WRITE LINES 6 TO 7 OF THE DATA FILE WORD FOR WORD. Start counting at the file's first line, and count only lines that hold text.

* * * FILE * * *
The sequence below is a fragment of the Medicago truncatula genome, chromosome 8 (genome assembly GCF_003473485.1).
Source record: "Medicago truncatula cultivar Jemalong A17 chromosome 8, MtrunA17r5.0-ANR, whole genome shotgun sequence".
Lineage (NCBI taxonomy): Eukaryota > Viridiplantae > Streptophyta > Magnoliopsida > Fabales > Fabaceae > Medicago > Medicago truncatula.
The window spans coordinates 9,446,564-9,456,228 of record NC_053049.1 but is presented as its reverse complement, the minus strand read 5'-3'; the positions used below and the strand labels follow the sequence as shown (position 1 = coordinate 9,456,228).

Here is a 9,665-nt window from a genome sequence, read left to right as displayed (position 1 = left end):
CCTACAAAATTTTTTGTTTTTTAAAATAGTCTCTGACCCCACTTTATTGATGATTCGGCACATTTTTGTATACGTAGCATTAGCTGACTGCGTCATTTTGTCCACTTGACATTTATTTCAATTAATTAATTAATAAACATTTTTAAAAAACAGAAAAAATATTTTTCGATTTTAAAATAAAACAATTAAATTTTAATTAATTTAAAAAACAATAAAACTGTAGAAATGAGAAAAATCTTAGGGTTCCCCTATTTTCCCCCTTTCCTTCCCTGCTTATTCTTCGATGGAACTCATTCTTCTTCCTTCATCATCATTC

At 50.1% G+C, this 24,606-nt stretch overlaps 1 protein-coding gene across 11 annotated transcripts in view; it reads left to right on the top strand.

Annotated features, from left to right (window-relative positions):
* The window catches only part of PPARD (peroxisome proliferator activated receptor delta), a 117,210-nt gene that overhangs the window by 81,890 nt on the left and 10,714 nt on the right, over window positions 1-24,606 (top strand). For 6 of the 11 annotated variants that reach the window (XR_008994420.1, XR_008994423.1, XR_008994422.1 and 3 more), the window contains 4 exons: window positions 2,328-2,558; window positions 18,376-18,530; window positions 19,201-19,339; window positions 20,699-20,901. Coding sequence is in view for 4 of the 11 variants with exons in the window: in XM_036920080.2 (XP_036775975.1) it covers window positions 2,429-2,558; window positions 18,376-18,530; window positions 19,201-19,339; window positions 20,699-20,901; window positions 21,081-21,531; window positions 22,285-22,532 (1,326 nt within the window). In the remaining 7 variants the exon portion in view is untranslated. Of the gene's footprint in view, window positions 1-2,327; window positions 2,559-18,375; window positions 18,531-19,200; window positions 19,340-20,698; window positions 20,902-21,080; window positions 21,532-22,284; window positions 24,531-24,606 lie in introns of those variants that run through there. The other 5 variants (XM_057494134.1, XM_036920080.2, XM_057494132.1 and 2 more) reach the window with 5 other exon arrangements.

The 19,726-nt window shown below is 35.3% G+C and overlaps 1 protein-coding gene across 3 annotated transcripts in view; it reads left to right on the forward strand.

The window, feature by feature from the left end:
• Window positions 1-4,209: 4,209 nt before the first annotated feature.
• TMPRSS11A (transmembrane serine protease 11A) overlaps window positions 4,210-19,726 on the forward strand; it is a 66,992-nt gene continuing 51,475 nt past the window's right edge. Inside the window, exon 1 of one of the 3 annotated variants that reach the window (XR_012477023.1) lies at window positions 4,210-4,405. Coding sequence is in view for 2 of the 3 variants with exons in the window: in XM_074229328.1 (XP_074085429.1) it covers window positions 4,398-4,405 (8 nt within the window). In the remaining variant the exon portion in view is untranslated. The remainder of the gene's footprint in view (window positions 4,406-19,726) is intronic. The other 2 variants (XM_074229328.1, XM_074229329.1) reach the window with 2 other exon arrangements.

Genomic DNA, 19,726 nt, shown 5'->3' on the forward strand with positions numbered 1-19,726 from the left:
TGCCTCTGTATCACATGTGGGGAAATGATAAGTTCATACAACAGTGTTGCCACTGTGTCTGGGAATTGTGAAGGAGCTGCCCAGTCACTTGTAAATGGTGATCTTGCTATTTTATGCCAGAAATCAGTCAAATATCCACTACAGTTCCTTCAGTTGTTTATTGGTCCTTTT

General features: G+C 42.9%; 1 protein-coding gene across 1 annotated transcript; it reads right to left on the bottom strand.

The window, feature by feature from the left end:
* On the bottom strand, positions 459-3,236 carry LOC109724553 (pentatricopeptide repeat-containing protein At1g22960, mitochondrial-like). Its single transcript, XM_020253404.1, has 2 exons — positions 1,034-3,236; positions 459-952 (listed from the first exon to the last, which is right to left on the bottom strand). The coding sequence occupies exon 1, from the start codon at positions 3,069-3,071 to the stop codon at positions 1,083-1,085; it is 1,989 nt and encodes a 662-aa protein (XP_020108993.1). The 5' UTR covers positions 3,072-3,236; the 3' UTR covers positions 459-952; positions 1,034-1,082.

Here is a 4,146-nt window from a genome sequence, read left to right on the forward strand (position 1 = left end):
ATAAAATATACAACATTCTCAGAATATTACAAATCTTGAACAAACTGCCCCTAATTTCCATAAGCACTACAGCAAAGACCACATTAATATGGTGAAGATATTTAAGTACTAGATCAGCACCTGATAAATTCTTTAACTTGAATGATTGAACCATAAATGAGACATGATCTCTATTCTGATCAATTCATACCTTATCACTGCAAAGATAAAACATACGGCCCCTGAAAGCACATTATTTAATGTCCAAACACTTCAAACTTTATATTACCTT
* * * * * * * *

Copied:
CCTACAAAATTTTTTGTTTTTTAAAATAGTCTCTGACCCCACTTTATTGATGATTCGGCACATTTTTGTATACGTAGCATTAGCTGACTGCGTCATTTTGTCCACTTGACATTTATTTCAATTAATTAATTAATAAACATTTTTAAAAAACAGAAAAAATATTTTTCGATTTTAAAATAAAACAATTAAATTTTAATTAATTTAAAAAACAATAAAACTGTAGAAATGAGAAAAATCTTAGGGTTCCCCTATTTTCCCCCTTTCCTTCCCTGCTTATTCTTCGATGGAACTCATTCTTCTTCCTTCATCATCATTC

At 50.1% G+C, this 24,606-nt stretch overlaps 1 protein-coding gene across 11 annotated transcripts in view; it reads left to right on the top strand.